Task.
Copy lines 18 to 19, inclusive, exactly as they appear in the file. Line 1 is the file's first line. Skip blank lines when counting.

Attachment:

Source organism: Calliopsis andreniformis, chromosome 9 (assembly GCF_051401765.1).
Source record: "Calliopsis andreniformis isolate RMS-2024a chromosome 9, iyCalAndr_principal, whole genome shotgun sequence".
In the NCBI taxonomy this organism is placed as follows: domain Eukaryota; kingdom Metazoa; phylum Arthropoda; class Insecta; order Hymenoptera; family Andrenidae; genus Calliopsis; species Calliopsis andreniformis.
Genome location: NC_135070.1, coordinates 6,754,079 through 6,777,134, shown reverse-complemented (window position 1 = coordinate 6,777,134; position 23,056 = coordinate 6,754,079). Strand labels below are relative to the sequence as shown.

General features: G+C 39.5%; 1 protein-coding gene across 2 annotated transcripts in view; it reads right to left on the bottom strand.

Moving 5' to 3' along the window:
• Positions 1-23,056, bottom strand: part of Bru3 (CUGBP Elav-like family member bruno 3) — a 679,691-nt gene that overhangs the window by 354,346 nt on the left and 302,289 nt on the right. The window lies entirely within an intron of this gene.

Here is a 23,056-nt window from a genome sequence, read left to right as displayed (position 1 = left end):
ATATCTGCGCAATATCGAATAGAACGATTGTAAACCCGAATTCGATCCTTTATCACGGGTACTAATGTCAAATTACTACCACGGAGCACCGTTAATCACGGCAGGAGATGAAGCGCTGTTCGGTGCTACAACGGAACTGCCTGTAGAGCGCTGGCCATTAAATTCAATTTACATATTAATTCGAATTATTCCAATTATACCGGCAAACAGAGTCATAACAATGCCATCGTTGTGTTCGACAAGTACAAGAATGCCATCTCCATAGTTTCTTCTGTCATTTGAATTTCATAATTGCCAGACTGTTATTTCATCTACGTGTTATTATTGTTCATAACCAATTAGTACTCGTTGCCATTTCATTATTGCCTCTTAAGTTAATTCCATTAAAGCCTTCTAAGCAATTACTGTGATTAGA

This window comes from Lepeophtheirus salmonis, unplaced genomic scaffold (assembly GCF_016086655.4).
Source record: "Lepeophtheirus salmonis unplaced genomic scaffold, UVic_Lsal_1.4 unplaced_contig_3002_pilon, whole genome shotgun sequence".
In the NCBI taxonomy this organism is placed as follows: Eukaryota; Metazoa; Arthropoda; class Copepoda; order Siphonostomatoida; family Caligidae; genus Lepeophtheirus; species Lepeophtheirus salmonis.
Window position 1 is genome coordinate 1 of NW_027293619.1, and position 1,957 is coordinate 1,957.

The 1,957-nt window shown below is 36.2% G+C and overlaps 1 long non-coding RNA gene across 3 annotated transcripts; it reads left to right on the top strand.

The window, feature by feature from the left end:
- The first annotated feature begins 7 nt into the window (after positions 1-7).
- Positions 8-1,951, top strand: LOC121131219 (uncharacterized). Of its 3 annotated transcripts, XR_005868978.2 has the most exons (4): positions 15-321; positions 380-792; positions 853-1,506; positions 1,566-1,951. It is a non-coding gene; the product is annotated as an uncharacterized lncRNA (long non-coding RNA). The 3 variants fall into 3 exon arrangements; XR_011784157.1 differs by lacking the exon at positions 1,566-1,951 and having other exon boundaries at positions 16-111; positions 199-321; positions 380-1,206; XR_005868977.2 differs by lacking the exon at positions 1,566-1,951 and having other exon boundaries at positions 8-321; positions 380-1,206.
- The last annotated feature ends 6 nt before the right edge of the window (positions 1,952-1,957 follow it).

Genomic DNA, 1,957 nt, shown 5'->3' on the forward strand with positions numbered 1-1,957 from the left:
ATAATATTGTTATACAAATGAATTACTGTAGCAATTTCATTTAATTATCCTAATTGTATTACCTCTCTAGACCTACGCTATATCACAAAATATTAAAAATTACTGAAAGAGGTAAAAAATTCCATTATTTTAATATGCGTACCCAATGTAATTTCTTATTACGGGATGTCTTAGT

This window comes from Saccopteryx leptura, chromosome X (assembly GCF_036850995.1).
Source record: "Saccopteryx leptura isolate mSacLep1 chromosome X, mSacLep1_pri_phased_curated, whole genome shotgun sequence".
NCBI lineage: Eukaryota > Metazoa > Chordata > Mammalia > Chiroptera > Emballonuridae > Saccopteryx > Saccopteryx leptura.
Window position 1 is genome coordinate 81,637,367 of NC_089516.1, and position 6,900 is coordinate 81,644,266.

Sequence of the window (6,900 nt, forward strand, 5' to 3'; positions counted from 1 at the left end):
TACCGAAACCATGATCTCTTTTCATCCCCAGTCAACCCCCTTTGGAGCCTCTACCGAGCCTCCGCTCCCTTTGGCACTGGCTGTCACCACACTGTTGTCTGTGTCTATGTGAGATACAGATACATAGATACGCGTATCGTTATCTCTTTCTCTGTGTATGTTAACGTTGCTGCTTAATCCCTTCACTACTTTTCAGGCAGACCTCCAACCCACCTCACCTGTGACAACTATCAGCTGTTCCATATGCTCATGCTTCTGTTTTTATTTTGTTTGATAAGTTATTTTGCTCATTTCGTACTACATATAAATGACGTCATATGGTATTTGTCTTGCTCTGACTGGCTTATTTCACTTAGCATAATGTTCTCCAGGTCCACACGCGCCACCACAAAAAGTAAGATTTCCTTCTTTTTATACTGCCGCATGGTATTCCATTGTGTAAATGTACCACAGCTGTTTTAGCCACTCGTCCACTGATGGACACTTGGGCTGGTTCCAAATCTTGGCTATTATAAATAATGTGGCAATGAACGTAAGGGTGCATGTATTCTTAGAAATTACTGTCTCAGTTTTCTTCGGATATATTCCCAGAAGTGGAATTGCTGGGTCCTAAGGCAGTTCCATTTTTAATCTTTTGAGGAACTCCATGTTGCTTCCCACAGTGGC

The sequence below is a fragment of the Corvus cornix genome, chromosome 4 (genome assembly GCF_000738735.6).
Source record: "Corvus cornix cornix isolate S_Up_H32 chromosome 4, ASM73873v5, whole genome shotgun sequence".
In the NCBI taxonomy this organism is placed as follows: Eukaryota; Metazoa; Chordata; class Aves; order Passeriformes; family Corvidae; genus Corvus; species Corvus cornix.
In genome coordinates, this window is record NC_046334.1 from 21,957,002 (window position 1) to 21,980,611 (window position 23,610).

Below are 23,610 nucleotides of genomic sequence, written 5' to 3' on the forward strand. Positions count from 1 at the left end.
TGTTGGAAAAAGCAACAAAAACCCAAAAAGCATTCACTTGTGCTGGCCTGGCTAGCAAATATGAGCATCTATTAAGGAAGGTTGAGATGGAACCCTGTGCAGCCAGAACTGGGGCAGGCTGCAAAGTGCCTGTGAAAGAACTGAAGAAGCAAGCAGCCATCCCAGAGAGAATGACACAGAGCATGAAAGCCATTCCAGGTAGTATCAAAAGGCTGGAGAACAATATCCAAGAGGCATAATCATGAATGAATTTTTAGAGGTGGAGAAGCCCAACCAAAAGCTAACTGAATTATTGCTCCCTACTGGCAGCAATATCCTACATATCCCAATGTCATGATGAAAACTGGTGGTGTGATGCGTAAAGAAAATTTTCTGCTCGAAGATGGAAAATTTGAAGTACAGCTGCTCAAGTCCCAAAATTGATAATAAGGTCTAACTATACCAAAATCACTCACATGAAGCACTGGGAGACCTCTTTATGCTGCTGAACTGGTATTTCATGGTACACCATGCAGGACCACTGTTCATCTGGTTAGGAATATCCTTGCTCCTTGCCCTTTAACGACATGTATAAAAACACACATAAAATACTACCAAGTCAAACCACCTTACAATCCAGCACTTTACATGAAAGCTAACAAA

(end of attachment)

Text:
- The last annotated feature ends 6 nt before the right edge of the window (positions 1,952-1,957 follow it).

Genomic DNA, 1,957 nt, shown 5'->3' on the forward strand with positions numbered 1-1,957 from the left: